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We have obtained the second quarter letter from Ray Dalio’s Bridgewater Associates, the world’s largest hedge fund, with over $120 billion under management. We reported earlier that the fund is down 3% year to date.

The second quarter report of Bridgewater Associates emphasizes on the following key areas of trade and economy:

  • Global Bonds have deteriorated and yields have fallen 49 basis points. The overall growth of economy has stalled and is now at its weakest since 2009. Europe is the most severely affected of all, due to austerity measures.
  • Bonds rallied in second quarter for all major markets. The Australian market, which had the highest interest rates, showed the highest percent yield change of all in second quarter, while Japan had the lowest bond yield change. On average bond yields fell 49bps in the second quarter. We mentioned earlier, that Dalio is more bullish on Australia than most hedge fund managers.
  • With slow global growth of economy, inflation-linked bonds showed positive returns. In this sector, Australia outperformed the others again, while US showed strong yields as well. In Europe, yields in France fell, while Germany rallied.
  • A total of $55 billion of inflation-linked bonds were sold by governments worldwide. As governments are focusing to reduce debts and borrowing costs, it’s likely that the same trend will continue.
  • Inflation rates declined all over the developed countries, again due to slow economic growth, and falling commodity prices, especially for oil. Break even inflation has remained the same over the past decade.
  • Global equity market sold off in this quarter, due to the deleveraging strategies applied by companies, and the absence of monetary stimulus. The UK and US have continued to outperform due to flexible exchange rates and consistent growth stimulus. By the same comparison, Japan has not performed well, and ranked among the worst of equity markets for this quarter. The European countries, like Italy and Spain, have also under-performed in world equity, and will continue to do so as long as there is a lack of the required stimulus.
  • The markets of the developed world are displaying the lowest of growth rates in earnings seen in a century. This is evident when  higher dividend yields are seen with non-financial companies, rather than those by the government.
  • The area of Commodities showed both rise and fall, but it more or less sold off, due to the drastic decline  in prices of oil and raw metal that were seen in this quarter. The oil industry saw a significant spell of high prices in the previous years, and this led to a rise in investments in the oil business, which caused an imbalance between supply and demand. Increased oil supply, and reduced demand of oil contributed to the fall in oil prices. Oil prices fell 19% in this quarter as opposed to natural gas prices which increased more than 20%.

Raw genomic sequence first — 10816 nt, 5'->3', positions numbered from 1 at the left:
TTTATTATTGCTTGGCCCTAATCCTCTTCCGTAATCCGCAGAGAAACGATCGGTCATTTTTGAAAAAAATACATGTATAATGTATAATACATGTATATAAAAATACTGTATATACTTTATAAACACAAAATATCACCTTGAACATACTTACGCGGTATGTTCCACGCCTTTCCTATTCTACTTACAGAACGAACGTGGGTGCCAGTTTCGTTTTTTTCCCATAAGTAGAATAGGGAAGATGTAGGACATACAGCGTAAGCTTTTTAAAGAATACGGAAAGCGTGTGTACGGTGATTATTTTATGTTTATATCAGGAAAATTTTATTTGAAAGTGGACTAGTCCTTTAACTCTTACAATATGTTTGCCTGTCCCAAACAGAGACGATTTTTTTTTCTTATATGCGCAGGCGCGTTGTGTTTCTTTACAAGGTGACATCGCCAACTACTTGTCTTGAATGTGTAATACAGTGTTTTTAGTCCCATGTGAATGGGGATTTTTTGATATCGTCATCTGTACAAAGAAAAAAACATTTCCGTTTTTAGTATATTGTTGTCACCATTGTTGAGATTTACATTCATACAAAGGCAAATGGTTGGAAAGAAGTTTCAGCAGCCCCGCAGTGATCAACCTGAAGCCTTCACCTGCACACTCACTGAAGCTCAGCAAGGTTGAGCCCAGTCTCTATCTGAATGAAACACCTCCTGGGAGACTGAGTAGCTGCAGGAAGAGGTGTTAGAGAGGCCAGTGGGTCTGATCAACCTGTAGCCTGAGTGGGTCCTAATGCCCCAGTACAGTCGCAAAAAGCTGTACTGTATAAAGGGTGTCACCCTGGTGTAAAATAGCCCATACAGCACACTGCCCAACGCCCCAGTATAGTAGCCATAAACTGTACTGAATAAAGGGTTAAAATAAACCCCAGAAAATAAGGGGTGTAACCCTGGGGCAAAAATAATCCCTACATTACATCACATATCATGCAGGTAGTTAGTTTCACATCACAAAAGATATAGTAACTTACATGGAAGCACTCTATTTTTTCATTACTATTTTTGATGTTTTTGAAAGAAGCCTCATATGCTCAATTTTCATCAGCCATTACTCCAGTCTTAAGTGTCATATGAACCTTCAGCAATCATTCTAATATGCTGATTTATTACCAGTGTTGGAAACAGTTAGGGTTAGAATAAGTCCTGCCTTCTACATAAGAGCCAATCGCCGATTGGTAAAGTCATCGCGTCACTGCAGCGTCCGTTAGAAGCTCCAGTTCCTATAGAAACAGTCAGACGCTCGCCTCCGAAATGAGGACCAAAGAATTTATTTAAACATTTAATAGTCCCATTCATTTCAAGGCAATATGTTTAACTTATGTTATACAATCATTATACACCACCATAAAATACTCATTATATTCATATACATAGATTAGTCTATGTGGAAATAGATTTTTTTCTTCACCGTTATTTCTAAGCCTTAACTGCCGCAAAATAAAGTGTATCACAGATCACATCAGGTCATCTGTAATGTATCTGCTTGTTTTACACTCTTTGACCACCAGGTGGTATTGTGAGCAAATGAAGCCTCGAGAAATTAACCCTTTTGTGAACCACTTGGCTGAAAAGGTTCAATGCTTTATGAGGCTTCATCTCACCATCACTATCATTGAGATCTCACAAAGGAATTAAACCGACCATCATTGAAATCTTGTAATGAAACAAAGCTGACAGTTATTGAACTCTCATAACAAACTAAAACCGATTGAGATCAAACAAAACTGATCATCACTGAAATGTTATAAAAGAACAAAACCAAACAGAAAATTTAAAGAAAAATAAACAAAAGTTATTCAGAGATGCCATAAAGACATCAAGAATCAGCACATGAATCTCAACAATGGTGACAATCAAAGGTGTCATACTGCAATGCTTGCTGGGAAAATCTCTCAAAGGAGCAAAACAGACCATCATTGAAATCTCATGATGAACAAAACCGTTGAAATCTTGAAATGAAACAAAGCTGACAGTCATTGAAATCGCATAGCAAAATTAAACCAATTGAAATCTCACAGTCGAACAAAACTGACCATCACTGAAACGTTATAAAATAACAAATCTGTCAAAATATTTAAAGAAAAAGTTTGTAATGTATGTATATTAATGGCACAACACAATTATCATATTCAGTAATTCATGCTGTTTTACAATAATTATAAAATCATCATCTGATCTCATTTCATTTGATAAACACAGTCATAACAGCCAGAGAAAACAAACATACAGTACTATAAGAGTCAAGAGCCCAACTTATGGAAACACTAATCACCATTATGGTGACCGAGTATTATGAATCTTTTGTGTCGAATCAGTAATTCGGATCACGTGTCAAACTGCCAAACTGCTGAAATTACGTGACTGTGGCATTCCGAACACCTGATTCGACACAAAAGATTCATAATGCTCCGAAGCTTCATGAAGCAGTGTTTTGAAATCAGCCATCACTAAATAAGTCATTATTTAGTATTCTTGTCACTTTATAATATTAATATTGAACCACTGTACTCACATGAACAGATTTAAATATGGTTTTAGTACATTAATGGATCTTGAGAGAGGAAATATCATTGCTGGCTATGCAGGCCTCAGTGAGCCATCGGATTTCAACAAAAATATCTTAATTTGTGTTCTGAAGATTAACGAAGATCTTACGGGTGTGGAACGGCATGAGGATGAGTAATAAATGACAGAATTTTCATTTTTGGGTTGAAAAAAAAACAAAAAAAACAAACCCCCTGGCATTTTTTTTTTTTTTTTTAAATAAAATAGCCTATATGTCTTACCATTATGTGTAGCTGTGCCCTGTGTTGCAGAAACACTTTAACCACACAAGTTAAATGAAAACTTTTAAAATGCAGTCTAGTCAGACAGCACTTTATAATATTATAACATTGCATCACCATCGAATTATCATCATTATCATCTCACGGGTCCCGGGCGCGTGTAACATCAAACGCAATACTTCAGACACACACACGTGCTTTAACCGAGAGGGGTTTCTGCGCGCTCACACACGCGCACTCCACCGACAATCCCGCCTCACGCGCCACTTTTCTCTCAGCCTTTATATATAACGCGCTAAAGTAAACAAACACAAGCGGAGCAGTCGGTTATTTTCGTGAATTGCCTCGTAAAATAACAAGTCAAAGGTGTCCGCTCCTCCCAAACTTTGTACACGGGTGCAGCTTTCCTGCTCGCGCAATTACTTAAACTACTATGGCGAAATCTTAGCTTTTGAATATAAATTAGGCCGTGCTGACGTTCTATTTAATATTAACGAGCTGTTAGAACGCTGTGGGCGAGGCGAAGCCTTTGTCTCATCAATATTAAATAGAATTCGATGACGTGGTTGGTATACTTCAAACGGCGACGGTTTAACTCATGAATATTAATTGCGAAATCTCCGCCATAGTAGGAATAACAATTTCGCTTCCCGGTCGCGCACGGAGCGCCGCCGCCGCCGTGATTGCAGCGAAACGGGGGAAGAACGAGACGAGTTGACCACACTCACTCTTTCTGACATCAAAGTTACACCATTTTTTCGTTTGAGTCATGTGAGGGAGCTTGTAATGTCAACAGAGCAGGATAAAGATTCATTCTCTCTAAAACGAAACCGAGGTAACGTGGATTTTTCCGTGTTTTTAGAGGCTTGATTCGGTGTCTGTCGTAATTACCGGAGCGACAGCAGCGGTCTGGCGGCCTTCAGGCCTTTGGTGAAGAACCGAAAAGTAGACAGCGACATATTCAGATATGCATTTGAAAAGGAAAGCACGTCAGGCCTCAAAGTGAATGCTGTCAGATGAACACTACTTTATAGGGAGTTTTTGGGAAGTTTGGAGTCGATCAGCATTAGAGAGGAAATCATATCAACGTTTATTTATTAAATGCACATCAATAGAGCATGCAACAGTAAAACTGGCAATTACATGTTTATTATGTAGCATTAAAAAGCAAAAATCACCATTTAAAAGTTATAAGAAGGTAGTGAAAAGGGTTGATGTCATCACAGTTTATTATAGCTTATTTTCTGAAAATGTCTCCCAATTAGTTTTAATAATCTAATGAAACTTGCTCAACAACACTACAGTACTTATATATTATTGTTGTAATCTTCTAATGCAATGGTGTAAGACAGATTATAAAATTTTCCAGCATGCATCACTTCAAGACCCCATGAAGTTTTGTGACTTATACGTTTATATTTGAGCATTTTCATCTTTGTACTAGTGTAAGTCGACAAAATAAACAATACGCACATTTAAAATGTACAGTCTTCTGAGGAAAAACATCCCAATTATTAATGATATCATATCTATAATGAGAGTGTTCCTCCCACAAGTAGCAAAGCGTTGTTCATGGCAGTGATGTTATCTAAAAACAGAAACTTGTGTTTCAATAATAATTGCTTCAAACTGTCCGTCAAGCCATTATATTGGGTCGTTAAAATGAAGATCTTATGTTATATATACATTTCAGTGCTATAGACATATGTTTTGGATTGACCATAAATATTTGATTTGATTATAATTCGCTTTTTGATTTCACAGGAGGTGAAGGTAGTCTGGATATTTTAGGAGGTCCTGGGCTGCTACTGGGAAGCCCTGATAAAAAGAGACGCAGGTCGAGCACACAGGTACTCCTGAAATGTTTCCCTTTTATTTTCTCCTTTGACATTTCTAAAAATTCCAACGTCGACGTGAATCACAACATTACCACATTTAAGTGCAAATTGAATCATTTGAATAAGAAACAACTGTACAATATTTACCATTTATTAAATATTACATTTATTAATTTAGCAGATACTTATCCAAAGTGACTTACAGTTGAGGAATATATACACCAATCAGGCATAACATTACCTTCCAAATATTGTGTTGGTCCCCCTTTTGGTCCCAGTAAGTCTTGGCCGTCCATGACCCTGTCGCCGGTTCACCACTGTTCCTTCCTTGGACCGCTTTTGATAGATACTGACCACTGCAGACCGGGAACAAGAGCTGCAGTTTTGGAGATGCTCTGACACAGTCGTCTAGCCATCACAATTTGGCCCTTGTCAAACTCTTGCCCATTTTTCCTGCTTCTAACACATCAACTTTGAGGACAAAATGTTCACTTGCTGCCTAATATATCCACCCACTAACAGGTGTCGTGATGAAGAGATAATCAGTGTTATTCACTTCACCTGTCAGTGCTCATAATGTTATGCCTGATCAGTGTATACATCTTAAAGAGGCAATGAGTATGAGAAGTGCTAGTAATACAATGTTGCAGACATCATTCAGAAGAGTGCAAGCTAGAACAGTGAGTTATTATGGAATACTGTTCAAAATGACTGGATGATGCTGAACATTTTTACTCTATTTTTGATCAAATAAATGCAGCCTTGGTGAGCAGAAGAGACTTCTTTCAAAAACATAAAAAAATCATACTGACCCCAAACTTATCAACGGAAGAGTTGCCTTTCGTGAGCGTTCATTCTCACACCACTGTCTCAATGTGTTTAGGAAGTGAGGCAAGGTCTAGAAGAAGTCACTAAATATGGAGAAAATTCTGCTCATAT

• The increase in oil supply is because Saudi Arabia is pumping out oil to its maximum limit, and Libya has recovered its standing in the oil market. The  future of the oil market is still sketchy due to Iranian sanctions.
  • In this quarter, Gold fell modestly, with a 4% fall in prices. The upside of Gold is that you cannot produce it yourself like money can be printed, the downside is the lack of any interest payment on it. As economies are undergoing cost cuts, theoretically it supports the shift of assets into gold etc, but  it will take a longer period for gold to become a major holding. In recent years, interest in gold market has led to short term passage of cash, which is unlikely to sustain.
  • The prices of other commodities like, wheat, corn, and soybean also increased.
  • Metals like Zinc, Nickel, Copper, and Aluminum suffered a decrease in prices for this quarter. Among metals, the least decline in prices was seen in Gold.

Most of the European companies are undergoing downsizing, or deleveraging (A company’s attempt to decrease its financial leverage). In such times, the prediction of events on highly-indebted systems becomes very difficult. Transition to a better Europe will require acceptable mix of default, redistribution, and monetization. The increase of imbalance in euro markets has caused divergence of views among the big guns of EU over the extent of rescue measures that should be implemented. As major revenues are not created from the global private sector, the reliance on government aid stumps development. China is a major contributing factor in the slower growth worldwide, as it contributes to 12% of world GDP. The weaker commodity imports in China have hurt the whole economy. The US also faces similar problems with the private sector contributing minimal credit growth.